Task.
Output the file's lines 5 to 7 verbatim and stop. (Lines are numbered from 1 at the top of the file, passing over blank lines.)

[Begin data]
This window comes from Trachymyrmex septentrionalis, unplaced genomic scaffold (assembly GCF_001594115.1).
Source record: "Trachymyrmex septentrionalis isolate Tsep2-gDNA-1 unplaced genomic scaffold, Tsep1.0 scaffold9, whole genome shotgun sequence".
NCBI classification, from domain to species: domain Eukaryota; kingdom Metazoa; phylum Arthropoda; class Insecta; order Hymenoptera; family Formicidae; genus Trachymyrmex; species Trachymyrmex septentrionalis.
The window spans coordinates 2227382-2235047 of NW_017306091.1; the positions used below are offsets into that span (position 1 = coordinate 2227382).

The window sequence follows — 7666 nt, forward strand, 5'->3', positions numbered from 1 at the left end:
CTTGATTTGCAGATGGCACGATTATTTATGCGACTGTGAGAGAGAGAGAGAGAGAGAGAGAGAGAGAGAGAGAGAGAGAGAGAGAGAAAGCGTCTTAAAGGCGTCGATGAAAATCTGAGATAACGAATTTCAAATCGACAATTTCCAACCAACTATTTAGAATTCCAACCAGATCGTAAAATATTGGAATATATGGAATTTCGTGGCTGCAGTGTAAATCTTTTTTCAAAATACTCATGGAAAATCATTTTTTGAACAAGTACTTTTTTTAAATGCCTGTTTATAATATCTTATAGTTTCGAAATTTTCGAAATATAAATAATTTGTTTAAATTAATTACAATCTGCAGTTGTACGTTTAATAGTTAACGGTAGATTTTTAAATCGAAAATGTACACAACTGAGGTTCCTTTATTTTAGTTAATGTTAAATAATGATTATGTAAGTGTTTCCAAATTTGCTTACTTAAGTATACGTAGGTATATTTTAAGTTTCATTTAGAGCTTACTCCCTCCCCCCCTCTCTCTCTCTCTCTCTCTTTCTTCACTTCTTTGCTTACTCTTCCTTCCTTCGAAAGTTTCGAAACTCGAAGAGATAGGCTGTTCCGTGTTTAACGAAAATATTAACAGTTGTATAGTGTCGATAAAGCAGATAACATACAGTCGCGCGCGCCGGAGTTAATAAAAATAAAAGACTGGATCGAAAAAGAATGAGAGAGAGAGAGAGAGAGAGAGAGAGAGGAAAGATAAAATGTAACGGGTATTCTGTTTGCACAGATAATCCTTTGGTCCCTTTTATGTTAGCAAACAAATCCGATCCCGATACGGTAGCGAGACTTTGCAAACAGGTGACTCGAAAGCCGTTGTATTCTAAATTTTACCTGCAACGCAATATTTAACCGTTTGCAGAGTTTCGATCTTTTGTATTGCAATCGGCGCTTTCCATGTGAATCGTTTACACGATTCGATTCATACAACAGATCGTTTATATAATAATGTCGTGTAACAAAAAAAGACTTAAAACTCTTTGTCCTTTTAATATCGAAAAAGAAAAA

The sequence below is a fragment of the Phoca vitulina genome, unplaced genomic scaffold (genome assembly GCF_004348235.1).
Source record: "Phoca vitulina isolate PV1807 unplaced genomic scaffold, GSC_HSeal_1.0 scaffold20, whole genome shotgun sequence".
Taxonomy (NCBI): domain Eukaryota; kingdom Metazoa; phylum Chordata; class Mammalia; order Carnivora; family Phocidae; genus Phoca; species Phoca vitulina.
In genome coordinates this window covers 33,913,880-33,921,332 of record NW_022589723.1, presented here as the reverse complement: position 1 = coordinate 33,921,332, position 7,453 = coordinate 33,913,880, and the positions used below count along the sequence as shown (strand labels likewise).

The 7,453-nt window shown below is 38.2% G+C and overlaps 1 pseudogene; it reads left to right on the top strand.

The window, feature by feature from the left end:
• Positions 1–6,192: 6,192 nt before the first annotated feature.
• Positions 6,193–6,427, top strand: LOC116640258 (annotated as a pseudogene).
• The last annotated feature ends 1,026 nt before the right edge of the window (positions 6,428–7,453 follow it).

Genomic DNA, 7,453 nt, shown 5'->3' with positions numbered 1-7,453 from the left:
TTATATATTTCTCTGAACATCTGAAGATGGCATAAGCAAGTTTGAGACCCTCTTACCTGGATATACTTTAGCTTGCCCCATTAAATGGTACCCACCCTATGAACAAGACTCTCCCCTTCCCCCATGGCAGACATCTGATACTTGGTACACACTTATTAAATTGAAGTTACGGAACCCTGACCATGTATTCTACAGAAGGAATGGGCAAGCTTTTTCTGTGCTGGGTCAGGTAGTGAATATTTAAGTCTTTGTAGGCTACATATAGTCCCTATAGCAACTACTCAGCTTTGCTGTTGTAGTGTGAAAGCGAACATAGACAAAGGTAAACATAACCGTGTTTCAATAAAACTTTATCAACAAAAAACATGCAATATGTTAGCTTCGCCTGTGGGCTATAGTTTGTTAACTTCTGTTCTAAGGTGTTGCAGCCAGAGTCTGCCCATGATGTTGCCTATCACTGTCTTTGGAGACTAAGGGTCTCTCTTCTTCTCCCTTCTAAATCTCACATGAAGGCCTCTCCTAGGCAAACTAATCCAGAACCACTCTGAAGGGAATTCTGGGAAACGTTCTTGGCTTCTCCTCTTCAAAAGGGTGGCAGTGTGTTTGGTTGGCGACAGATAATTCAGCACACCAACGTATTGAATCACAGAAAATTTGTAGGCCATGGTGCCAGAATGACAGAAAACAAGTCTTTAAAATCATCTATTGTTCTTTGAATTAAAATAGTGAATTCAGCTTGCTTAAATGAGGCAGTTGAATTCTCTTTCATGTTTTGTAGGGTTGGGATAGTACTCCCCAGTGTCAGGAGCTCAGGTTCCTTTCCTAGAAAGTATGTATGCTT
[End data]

The window sequence follows — 7666 nt, forward strand, 5'->3', positions numbered from 1 at the left end:
CTTGATTTGCAGATGGCACGATTATTTATGCGACTGTGAGAGAGAGAGAGAGAGAGAGAGAGAGAGAGAGAGAGAGAGAGAGAGAGAAAGCGTCTTAAAGGCGTCGATGAAAATCTGAGATAACGAATTTCAAATCGACAATTTCCAACCAACTATTTAGAATTCCAACCAGATCGTAAAATATTGGAATATATGGAATTTCGTGGCTGCAGTGTAAATCTTTTTTCAAAATACTCATGGAAAATCATTTTTTGAACAAGTACTTTTTTTAAATGCCTGTTTATAATATCTTATAGTTTCGAAATTTTCGAAATATAAATAATTTGTTTAAATTAATTACAATCTGCAGTTGTACGTTTAATAGTTAACGGTAGATTTTTAAATCGAAAATGTACACAACTGAGGTTCCTTTATTTTAGTTAATGTTAAATAATGATTATGTAAGTGTTTCCAAATTTGCTTACTTAAGTATACGTAGGTATATTTTAAGTTTCATTTAGAGCTTACTCCCTCCCCCCCTCTCTCTCTCTCTCTCTCTTTCTTCACTTCTTTGCTTACTCTTCCTTCCTTCGAAAGTTTCGAAACTCGAAGAGATAGGCTGTTCCGTGTTTAACGAAAATATTAACAGTTGTATAGTGTCGATAAAGCAGATAACATACAGTCGCGCGCGCCGGAGTTAATAAAAATAAAAGACTGGATCGAAAAAGAATGAGAGAGAGAGAGAGAGAGAGAGAGAGAGGAAAGATAAAATGTAACGGGTATTCTGTTTGCACAGATAATCCTTTGGTCCCTTTTATGTTAGCAAACAAATCCGATCCCGATACGGTAGCGAGACTTTGCAAACAGGTGACTCGAAAGCCGTTGTATTCTAAATTTTACCTGCAACGCAATATTTAACCGTTTGCAGAGTTTCGATCTTTTGTATTGCAATCGGCGCTTTCCATGTGAATCGTTTACACGATTCGATTCATACAACAGATCGTTTATATAATAATGTCGTGTAACAAAAAAAGACTTAAAACTCTTTGTCCTTTTAATATCGAAAAAGAAAAA

The sequence below is a fragment of the Phoca vitulina genome, unplaced genomic scaffold (genome assembly GCF_004348235.1).